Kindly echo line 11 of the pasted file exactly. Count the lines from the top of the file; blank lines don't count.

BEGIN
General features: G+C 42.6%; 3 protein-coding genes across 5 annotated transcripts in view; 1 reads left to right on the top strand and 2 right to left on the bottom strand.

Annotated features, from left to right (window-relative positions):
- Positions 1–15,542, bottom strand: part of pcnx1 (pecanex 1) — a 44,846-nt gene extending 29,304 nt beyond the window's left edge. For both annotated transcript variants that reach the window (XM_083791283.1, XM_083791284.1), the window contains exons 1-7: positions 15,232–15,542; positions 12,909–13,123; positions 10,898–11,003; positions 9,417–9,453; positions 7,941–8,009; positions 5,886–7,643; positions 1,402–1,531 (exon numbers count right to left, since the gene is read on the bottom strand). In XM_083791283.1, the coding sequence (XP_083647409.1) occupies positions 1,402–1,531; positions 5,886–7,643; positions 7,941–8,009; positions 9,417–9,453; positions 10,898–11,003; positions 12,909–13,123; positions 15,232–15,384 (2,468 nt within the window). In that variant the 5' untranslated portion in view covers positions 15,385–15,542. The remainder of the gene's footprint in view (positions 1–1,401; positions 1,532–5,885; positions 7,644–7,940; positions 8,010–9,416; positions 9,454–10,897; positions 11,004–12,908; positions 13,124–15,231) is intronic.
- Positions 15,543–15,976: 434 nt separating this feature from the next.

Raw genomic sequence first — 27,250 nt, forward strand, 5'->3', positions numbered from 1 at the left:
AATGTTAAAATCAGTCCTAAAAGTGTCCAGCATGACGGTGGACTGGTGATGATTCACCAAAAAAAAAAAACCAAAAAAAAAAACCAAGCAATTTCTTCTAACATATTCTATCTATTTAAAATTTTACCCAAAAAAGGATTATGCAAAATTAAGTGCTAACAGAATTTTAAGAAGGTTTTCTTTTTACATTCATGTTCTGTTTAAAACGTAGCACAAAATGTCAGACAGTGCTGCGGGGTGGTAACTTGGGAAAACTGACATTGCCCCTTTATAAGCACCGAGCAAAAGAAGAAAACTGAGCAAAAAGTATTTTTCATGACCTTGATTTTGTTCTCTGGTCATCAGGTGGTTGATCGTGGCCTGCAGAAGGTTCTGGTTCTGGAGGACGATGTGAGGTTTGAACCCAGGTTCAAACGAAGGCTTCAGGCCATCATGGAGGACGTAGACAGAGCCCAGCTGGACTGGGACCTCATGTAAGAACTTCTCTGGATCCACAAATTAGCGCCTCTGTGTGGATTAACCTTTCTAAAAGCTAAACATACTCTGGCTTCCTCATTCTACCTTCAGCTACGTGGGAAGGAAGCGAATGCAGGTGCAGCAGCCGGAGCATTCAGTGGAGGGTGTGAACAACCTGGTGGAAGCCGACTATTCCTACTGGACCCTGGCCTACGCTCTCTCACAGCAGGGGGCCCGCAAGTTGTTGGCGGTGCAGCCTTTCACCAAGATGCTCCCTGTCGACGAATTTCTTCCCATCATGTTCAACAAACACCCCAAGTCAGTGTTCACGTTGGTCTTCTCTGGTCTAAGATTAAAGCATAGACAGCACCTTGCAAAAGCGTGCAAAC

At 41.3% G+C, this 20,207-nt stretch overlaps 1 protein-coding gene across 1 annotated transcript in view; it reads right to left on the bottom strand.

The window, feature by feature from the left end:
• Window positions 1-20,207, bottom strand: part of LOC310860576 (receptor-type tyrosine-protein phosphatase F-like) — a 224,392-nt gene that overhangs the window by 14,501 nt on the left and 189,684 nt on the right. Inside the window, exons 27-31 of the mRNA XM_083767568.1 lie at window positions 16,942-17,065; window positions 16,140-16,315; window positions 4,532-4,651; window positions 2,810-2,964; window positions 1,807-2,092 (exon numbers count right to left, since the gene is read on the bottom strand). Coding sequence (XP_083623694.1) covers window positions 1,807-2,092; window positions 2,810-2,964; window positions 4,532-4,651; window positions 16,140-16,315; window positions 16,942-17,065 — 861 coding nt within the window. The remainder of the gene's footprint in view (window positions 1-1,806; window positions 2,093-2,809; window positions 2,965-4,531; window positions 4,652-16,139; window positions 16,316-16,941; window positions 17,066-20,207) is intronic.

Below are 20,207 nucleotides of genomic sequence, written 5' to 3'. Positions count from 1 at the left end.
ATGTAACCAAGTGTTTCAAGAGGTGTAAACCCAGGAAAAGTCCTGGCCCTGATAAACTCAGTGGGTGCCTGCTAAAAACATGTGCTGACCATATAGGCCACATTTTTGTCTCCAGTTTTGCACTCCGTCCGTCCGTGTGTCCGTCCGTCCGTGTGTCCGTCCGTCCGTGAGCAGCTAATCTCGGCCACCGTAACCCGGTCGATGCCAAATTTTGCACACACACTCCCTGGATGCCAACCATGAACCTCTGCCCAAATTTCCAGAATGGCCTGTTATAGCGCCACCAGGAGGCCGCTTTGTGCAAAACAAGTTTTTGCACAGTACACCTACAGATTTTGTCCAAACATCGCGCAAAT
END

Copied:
ATGTAACCAAGTGTTTCAAGAGGTGTAAACCCAGGAAAAGTCCTGGCCCTGATAAACTCAGTGGGTGCCTGCTAAAAACATGTGCTGACCATATAGGCCACATTTTTGTCTCCAGTTTTGCACTCCGTCCGTCCGTGTGTCCGTCCGTCCGTGTGTCCGTCCGTCCGTGAGCAGCTAATCTCGGCCACCGTAACCCGGTCGATGCCAAATTTTGCACACACACTCCCTGGATGCCAACCATGAACCTCTGCCCAAATTTCCAGAATGGCCTGTTATAGCGCCACCAGGAGGCCGCTTTGTGCAAAACAAGTTTTTGCACAGTACACCTACAGATTTTGTCCAAACATCGCGCAAAT